GTC will meet in secret

6th October 2000 at 01:00
THE General Teaching Council will carry out much of its work behind closed doors.

Only full council meetings will take place in public, but these will go into closed session whenever personal information relating to staff or members or commercially confidential information is on the agenda.

The full council will meet four times this year and three in 2001.

At its first full meeting on September 26, the council agreed that, for the first year, committees, working parties and advisory groups would meet in private.

Even where the full council delegates decision-making power to committees, the meetings will still remain closed.

Individuals have the right for disciplinary cases to be heard in public under the new Human Rights Act. The council is developing procedures to take thisinto account.

The decision was criticised by teachers' unions. John Bangs, National Union of Teachers' assistant general secretary, said: "If a final decision is delegated to a committee, it should be in public."

Nigel de Gruchy, general secretary of the National Association of Schoolmasters Union of Women Teachers, said the presumption should be towards openness, otherwise the council would be seen as a rubber-stamping body.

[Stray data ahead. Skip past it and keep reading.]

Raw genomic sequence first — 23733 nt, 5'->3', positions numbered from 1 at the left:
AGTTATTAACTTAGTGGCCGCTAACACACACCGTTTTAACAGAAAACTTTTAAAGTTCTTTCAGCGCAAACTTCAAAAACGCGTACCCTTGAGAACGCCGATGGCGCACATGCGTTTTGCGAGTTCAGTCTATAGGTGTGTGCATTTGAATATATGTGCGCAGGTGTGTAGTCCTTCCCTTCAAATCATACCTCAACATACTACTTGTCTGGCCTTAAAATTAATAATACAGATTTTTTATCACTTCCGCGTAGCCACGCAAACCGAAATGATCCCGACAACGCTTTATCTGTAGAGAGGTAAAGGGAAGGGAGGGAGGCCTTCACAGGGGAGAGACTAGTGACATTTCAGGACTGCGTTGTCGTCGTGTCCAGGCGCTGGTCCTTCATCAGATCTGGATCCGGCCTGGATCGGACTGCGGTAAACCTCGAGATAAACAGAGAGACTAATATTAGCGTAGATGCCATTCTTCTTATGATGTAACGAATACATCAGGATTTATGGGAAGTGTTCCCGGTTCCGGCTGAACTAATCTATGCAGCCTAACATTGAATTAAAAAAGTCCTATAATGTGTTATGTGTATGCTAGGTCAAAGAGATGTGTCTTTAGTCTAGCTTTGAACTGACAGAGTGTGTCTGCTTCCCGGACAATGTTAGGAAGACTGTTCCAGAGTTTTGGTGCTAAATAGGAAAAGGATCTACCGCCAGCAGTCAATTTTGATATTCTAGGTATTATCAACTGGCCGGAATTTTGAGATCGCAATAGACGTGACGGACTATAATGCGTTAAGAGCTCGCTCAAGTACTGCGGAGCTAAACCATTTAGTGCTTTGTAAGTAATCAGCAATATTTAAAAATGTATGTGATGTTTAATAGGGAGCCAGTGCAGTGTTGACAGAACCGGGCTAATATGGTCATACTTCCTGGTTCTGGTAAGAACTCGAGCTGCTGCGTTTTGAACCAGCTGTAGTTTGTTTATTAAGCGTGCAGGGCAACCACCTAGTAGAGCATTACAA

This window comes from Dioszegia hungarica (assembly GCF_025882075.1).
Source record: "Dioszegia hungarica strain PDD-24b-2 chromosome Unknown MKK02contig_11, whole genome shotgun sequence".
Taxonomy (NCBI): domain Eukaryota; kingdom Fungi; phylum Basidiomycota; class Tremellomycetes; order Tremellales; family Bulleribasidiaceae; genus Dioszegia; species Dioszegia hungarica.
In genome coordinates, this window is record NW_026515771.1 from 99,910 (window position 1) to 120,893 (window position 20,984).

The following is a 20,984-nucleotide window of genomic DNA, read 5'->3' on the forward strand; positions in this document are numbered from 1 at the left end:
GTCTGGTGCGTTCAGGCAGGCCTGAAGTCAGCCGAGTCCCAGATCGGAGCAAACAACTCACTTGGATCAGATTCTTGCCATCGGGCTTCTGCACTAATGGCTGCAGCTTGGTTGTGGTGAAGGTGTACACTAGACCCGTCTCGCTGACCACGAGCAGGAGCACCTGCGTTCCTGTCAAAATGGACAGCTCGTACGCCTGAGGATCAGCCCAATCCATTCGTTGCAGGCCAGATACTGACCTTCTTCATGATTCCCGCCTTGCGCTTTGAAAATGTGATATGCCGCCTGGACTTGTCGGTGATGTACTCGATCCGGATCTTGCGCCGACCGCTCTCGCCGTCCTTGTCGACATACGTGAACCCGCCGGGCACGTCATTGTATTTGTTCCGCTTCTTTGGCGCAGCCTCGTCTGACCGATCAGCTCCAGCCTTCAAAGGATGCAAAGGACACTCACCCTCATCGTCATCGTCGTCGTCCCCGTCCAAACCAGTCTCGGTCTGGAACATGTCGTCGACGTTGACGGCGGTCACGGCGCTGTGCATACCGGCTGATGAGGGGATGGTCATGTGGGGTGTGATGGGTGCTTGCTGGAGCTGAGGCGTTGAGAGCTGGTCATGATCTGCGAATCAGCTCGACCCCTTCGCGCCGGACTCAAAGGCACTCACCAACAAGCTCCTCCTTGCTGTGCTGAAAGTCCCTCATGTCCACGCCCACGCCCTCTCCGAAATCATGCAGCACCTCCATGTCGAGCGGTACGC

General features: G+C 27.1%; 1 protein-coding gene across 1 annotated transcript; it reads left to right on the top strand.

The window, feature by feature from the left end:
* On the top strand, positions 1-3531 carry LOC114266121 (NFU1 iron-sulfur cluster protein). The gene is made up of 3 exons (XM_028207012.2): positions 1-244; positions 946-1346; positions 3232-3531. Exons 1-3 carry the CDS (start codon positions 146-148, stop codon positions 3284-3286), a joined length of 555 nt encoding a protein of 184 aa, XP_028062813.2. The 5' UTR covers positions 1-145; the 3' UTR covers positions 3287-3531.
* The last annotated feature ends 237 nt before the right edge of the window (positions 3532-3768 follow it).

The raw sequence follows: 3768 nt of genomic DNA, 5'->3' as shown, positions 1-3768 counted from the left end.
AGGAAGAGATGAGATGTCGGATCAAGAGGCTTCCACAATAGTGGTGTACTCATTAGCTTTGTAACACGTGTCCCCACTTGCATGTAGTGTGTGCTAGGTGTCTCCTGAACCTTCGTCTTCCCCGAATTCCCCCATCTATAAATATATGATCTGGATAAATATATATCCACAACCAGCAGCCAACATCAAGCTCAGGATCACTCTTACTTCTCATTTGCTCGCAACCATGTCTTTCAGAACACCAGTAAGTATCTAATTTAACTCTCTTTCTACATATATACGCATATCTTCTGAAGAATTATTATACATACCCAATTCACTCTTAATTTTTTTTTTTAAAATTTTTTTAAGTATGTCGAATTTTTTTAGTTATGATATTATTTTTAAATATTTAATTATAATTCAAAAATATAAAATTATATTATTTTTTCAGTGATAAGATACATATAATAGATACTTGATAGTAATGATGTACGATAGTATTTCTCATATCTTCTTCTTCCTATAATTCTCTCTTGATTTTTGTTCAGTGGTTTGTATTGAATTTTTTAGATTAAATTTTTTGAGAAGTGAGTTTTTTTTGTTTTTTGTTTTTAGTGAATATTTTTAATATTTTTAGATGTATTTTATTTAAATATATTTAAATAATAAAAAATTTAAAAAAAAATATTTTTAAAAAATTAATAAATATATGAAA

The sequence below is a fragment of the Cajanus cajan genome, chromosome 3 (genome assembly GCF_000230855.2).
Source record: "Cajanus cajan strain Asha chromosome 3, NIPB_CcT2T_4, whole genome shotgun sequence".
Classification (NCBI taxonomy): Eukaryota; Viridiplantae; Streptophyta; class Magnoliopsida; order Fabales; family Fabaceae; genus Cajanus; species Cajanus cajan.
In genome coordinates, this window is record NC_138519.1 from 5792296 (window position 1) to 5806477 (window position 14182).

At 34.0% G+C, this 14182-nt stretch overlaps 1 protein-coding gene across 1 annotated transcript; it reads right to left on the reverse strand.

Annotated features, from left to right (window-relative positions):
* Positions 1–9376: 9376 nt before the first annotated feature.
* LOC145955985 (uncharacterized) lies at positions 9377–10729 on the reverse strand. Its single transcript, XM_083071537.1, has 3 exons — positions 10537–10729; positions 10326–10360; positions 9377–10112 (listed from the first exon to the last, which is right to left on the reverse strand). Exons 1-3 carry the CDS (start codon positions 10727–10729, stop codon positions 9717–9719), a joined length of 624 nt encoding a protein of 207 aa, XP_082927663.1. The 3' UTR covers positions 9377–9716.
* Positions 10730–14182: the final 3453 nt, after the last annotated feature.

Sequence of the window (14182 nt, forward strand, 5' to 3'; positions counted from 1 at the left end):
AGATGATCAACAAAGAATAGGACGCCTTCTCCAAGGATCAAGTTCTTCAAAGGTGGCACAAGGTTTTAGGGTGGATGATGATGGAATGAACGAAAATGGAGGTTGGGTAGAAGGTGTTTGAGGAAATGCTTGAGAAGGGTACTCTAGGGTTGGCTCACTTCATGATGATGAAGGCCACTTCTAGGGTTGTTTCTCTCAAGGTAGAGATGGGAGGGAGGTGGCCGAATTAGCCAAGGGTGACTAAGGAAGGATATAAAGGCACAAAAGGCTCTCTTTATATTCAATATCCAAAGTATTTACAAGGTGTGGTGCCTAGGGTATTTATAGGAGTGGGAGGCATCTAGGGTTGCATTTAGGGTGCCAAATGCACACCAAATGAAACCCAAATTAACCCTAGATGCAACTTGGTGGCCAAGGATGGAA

"If much of the committee work is carried out in private, teachers will be suspicious."

Chief executive Carol Adams said: "A significant amount of committee business will take the form of considering unrefined information or undeveloped proposals where public disclosure would be inappropriate.

"The decision will be reviewed in a year's time."


Subscribe to get access to the content on this page.

If you are already a Tes/ Tes Scotland subscriber please log in with your username or email address to get full access to our back issues, CPD library and membership plus page.

Not a subscriber? Find out more about our subscription offers.
Subscribe now
Existing subscriber?
Enter subscription number

Comments

The guide by your side – ensuring you are always up to date with the latest in education.

Get Tes magazine online and delivered to your door. Stay up to date with the latest research, teacher innovation and insight, plus classroom tips and techniques with a Tes magazine subscription.
With a Tes magazine subscription you get exclusive access to our CPD library. Including our New Teachers’ special for NQTS, Ed Tech, How to Get a Job, Trip Planner, Ed Biz Special and all Tes back issues.

Subscribe now